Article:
Flashcards in Drug Disposition - Absorption, Distribution, and Excretion of Drugs Deck (15):
Metabolism (Biotransformation; Liver) or Excretion
Modes of drug transportation across membranes
Passive Diffusion, Passive Transport, and Active Transport
2 Major classes of drug transporters
Uptake - Solute Carriers (SLC) co-transport solutes like sodium
Efflux - ABC transporters use ATP
Physiologically active lipid compounds that act like hormones in the body.
Effect of drug ionization on disposition
Drugs are weak electrolytes, Ionized forms of chemicals do not penetrate lipid membranes, and the degree of drug ionization is dependent on pKa and pH of surrounding medium.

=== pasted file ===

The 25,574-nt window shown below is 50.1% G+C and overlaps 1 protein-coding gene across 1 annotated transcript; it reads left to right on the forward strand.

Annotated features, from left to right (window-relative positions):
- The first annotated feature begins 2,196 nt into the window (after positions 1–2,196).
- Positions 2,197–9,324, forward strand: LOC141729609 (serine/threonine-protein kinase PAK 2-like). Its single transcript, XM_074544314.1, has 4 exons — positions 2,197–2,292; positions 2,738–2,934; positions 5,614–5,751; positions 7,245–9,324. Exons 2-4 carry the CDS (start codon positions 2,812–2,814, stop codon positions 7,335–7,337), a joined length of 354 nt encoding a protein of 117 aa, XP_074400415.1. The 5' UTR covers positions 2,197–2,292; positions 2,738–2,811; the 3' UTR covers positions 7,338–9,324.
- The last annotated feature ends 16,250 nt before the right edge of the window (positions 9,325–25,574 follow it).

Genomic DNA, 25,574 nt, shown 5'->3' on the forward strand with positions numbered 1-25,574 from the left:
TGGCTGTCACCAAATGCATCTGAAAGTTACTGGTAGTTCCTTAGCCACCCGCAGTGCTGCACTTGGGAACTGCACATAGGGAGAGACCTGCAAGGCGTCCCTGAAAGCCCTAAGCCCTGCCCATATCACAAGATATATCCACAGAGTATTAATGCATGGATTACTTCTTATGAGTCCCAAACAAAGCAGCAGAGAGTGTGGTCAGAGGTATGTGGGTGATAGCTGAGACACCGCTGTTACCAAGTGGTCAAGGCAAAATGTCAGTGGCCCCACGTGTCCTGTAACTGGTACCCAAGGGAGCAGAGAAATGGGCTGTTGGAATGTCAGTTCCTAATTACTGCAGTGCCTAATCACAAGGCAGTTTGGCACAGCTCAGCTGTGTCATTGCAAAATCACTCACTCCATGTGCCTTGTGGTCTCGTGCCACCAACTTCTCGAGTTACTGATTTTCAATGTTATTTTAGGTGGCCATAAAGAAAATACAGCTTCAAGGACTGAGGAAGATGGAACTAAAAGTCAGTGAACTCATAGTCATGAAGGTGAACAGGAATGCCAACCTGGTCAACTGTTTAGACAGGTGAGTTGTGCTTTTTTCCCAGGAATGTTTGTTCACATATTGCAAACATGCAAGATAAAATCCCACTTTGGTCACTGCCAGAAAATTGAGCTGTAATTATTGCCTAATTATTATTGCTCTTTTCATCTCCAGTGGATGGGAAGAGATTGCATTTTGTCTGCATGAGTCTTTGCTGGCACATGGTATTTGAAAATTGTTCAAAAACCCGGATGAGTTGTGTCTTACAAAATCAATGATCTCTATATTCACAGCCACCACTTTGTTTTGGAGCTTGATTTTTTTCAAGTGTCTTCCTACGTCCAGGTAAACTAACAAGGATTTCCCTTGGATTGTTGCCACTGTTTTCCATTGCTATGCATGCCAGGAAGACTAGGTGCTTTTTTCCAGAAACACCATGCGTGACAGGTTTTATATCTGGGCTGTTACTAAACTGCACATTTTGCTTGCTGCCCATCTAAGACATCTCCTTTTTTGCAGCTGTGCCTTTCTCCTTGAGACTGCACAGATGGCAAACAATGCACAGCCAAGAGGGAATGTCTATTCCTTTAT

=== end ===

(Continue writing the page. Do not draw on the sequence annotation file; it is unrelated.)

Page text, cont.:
Ionization of acids and bases
weak acids are ionized when pH > pKa
weak bases are ionized when pH < pKa
Drugs tend to stay localized in areas where they are highly ionized, highly affected by the surrounding pH
Properties of GI epithelium
Lipid diffusion only
Modes of molecule transport across capillary epithelium tissue
Aqueous diffusion (convection, ultrafiltration)
Receptor mediated endocytocis/pinocytosis
Factors affecting oral absorption
Tight Junctions, Lipid Solubility
Transport to Liver Portal Vein (first pass metabolism)
Intestinal Mobility, Gastric Emptying, Blood Flow
Enteral Drug administration
Buccal (sublingual, ie. fentanyl and nitroglycerin)
Parenteral Drug administration
The fraction or percent of administered dose that reaches systemic circulation.
Affected by the dissolution of substrate in GI fluids, absorption and first pass metabolism in liver.
Volume distribution of drugs
amount of drug (mg) / plasma concentration (mg/ml)